The portfolio of offerings grew to include investment options: conservative mutual funds and savings in gold. Herman said, “When we started, many Indonesians believed that gold is an investment for the rich. The cost of entry is very high and even 1 gm is priced at around $50. Given the normal Indonesian salary is less than the GDP, buying even a gram is difficult.”
Inspiration struck from Herman’s time in the United States. Giant retailers offered to round a bill to the nearest dollar and donate the money to charity, saving consumers the inconvenience of being saddled with loose change. Herman said, “We realised consumers come to Tokopedia not to invest, but to purchase.”
The workaround was via a savings instrument where the surplus, rounded off to the nearest dollar, formed the basis of a gold investment. The scheme was launched three years ago.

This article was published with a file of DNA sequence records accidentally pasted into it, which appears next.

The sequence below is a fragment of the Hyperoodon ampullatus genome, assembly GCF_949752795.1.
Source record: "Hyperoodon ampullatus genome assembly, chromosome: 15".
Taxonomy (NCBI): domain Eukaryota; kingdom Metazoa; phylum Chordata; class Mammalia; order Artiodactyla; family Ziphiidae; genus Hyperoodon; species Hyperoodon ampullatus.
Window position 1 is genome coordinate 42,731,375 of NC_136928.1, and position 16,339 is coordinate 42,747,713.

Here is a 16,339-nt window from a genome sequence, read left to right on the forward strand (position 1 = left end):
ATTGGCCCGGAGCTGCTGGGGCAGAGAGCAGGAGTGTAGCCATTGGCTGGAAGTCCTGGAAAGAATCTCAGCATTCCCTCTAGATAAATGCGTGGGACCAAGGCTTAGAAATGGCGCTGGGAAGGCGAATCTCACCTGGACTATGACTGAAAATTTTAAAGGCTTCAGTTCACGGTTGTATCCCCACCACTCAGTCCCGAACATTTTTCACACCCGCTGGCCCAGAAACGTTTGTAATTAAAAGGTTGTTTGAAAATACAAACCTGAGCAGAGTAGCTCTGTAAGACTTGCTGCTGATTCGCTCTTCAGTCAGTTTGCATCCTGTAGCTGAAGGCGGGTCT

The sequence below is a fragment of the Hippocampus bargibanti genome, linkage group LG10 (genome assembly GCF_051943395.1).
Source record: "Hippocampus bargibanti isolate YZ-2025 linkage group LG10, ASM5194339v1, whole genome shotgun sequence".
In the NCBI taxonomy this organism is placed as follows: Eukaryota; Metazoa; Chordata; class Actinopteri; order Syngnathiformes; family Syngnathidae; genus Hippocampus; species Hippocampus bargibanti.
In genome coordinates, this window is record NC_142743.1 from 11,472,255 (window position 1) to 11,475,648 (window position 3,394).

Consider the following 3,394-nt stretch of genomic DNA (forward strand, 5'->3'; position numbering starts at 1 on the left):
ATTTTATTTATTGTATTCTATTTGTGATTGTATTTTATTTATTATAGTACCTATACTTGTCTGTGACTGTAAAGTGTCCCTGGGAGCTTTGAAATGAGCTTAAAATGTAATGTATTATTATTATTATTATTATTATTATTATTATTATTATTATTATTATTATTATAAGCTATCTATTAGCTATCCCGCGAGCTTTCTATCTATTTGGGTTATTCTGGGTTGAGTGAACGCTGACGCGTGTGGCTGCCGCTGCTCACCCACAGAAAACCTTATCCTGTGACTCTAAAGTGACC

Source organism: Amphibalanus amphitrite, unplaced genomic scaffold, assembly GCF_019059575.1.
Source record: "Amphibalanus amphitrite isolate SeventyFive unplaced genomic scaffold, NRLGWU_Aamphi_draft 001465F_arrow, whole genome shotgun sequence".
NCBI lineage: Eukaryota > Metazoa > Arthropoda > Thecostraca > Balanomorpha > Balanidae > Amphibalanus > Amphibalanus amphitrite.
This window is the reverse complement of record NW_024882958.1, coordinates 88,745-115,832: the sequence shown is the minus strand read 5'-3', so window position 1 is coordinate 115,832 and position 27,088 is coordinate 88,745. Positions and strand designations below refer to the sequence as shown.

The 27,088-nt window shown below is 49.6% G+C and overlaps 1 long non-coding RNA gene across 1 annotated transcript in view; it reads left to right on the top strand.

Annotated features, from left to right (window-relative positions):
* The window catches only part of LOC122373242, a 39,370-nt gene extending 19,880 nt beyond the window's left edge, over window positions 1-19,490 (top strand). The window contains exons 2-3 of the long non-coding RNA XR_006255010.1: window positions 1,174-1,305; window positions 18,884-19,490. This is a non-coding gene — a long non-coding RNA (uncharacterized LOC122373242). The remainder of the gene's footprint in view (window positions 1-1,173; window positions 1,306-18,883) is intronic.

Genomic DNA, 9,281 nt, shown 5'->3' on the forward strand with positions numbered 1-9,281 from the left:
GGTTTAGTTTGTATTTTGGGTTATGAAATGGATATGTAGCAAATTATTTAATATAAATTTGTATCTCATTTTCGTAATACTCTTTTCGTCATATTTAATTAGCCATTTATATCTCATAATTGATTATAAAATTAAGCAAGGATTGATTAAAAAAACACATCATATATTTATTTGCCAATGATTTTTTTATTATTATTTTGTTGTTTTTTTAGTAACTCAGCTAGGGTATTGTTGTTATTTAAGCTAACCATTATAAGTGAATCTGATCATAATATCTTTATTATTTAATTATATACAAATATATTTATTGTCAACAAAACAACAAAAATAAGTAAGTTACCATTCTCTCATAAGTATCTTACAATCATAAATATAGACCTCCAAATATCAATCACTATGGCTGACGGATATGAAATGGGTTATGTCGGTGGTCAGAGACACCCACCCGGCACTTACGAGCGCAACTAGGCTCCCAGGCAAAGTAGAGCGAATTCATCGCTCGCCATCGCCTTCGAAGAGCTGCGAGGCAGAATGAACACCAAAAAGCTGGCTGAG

The Apollo journey
While favouring a frugal approach, Tokopedia is not averse to spending money when needed – for instance, it has internationally popular K-pop stars BTS and BLACKPINK as its brand ambassadors. It also bought time on TV – the most expensive and popular medium in Indonesia – to advertise its first annual sale, three years ago. Herman said, “It was an attempt to expand our customer base and get the brand to everyone in Indonesia.”